Technology, innovation, and how rare it is!

Apple recently announced their newest phones, a watch, and payment method amidst the usual statements claiming how ground breaking their technology is.

Actually, before I go on, I should clarify my stance on Apple. It’ll become obvious as I go on, but its always good to set things straight.

I like Apple products. They’re designed well, and for people who just want their devices to do what they’re designed for, they’re a good product. When it comes to devices for my parents, I couldn’t ask for better. I’d also have them for my kids too, if they weren’t so expensive.

That said though, I don’t believe they’re anything new, I just believe they’re polished products.

When the first iPhone was being launched, I worked for a company that carried out technical support for mobile phones. Phones at the time were already touch screen (this had already been around for 5+ years) Data transfer rates on phones were getting better, HSDPA had been announced, and 3g had been the stable for a few years. Camera were on almost every phone, and quality was pretty good for photo and video.

The original iphone was announced with GPRS speeds of data, and no video capabilities. But, it was announced as a ground-breaking device. It did, admittedly, have a better quality of touch than previous touch screens, and it had an app store, which google were also doing with their android OS. So the UI for the iPhone was polished.  This was 7 years ago though, and each year they’ve launched, they’ve tagged new features on. Normally these features will have already been available on other devices, and Apple will have polished their OS to use them in an interesting way. But at each step, these new additions have been ‘ground-breaking’ when really, its just the hype machine. I think thats the thing that bugs me most about apple. The hype.

In 2012, a small company of inventors took to Kickstarter with an idea for a smart watch. There were already watches that connected to phones via Bluetooth, and gave limited feedback, but this company were announcing a device which was more than just a watch with a single line of text. They aimed to raise $100k, which they met within two hours of posting it online. They eventually raised just under $5million through kickstarter.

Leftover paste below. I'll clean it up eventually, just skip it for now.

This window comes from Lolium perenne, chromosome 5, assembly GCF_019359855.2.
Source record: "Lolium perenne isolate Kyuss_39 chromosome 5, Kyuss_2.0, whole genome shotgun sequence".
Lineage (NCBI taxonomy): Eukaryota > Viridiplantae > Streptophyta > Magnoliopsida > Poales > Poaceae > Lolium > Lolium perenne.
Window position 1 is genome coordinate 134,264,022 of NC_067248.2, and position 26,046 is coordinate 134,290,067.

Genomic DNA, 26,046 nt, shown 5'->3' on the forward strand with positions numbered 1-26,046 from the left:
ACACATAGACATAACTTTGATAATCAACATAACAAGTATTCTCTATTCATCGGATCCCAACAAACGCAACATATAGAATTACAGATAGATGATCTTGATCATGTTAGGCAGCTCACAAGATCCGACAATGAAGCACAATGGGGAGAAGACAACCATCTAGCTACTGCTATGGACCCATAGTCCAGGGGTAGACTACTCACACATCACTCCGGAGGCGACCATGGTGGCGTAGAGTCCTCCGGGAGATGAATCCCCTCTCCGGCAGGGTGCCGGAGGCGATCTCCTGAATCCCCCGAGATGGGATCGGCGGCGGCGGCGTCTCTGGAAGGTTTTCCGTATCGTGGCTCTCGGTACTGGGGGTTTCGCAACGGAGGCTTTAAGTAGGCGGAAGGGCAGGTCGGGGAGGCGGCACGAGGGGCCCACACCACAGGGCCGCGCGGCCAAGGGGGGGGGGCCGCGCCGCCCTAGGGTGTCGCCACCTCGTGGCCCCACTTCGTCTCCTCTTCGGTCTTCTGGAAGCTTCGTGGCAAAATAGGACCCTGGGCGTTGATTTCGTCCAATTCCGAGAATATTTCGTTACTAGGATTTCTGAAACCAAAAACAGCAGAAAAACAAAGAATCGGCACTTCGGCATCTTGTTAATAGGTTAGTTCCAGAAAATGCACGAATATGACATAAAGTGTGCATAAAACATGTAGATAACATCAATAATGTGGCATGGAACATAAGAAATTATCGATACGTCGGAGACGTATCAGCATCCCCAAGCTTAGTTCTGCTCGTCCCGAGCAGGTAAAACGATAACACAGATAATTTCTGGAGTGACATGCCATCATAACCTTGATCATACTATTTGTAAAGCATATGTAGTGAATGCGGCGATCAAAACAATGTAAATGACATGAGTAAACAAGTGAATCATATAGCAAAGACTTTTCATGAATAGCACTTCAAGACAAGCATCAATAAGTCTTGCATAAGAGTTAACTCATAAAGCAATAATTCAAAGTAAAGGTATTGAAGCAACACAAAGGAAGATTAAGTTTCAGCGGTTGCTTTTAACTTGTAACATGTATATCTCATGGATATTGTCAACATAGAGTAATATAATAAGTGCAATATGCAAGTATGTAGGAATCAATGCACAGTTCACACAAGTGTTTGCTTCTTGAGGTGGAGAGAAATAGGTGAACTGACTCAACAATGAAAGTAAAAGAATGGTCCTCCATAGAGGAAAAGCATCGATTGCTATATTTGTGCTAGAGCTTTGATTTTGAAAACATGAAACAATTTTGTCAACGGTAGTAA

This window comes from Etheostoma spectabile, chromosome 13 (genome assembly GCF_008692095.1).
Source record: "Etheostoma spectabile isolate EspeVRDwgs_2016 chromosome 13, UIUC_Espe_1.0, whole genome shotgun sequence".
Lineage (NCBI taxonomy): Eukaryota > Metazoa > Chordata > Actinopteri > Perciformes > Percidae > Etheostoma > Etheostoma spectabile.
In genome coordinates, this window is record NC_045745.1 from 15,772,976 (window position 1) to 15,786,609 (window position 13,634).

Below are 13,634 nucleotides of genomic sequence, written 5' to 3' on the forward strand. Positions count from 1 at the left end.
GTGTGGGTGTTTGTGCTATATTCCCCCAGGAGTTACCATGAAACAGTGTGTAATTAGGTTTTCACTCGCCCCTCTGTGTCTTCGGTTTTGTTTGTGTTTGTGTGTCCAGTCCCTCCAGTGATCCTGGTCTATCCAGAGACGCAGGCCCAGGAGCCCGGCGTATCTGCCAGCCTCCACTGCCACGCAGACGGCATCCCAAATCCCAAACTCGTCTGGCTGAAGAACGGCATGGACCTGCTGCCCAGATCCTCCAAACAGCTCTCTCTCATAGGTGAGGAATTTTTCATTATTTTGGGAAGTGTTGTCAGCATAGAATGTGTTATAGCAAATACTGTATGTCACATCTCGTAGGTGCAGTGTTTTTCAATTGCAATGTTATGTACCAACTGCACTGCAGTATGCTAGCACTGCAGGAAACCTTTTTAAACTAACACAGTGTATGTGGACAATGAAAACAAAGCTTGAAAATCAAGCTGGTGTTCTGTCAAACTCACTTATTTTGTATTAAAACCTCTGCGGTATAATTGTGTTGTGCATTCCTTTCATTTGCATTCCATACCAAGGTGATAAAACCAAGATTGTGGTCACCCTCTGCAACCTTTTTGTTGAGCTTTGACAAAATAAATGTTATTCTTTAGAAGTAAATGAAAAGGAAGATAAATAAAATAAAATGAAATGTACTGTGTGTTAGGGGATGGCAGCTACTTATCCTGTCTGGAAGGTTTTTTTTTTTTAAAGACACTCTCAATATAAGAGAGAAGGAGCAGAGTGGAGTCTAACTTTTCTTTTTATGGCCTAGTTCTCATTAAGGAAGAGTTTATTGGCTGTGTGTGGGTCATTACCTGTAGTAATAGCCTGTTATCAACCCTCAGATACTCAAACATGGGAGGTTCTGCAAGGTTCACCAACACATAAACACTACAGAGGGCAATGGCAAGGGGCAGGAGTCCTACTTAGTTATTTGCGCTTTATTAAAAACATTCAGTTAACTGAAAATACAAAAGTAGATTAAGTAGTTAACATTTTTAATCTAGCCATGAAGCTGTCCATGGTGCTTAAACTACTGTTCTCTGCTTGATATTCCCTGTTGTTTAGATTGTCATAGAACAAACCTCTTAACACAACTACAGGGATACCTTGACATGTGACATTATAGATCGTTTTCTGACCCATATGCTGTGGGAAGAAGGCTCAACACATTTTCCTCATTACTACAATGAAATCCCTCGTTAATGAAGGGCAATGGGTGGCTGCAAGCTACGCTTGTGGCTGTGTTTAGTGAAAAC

This watch would have apps, it had an e-paper screen (think kindle/ebook reader). It could pass data back and forth with a phone, and also had sensors for acceleration. It was ‘one of’ the first smartwatches made on a massive scale.

We ordered two.

I’ve worn mine non stop for just over a year now, and use it fortext notifications, email notifications. Social media updates. I have an app that checks local bus times, based upon my geographical location. I have a few simple games (think early nokia style games) Several different watch faces. Weather apps, in case I’m too lazy to look out of the window. Pretty much everything I need on a watch. Battery life is approximately 1 week.

Now, I’m a geek, you may know this if you’ve read my other posts. I like shiny new tech. I’ve spent hours looking at the new smart watches from Samsung and LG, wondering just how good they’ll be. Colour touch sensitive screens suck up battery life, and they’re claiming they will last up to three days. I still can’t bring myself to commit just yet though.

The apple watch does look good. The videos I’ve seen though aren’t real-time. They’re simulated. This is obviously because they’re still working on them, they’re effectively beta products at the moment. That said though, if the UI runs as smoothly as the video says, it could be a fine product. The only downside? I can’t see them letting it link to non-apple products, which is going to reduce their market for wearables.

I’m not going to mention iWallet, other than to say its just an NFC chip, which lets face it, has shipped with non apple devices for years.

I’ll be interested to see what Apple does once google glass or the Occulus Rift comes out though. (perhaps a year or so down the line, if apple release dates hold true).

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